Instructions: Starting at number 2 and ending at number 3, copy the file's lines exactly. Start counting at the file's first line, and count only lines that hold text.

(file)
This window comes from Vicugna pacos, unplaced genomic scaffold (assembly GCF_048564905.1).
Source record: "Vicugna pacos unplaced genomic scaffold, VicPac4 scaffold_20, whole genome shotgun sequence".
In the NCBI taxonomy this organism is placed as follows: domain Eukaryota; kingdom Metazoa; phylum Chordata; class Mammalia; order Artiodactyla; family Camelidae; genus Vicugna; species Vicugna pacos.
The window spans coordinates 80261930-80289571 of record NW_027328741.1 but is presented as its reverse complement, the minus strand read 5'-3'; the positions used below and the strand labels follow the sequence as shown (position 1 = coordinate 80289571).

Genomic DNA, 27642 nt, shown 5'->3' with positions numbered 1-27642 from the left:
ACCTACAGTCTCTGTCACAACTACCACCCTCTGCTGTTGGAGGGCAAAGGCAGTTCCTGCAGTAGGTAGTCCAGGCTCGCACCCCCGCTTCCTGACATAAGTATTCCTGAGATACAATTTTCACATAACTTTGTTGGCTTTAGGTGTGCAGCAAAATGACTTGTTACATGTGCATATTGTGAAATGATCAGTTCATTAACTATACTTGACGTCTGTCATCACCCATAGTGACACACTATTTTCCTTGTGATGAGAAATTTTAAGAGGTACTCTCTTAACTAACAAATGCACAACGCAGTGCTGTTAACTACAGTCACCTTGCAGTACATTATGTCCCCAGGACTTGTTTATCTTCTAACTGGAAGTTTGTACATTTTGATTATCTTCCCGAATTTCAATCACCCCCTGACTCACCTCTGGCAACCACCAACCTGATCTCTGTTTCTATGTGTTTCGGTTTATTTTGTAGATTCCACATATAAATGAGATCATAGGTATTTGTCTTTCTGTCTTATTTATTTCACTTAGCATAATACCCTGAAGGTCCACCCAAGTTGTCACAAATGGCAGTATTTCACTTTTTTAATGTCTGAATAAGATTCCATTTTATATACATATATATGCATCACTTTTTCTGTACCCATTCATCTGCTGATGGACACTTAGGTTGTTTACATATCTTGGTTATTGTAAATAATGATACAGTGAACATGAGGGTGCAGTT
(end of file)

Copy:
Source record: "Vicugna pacos unplaced genomic scaffold, VicPac4 scaffold_20, whole genome shotgun sequence".
In the NCBI taxonomy this organism is placed as follows: domain Eukaryota; kingdom Metazoa; phylum Chordata; class Mammalia; order Artiodactyla; family Camelidae; genus Vicugna; species Vicugna pacos.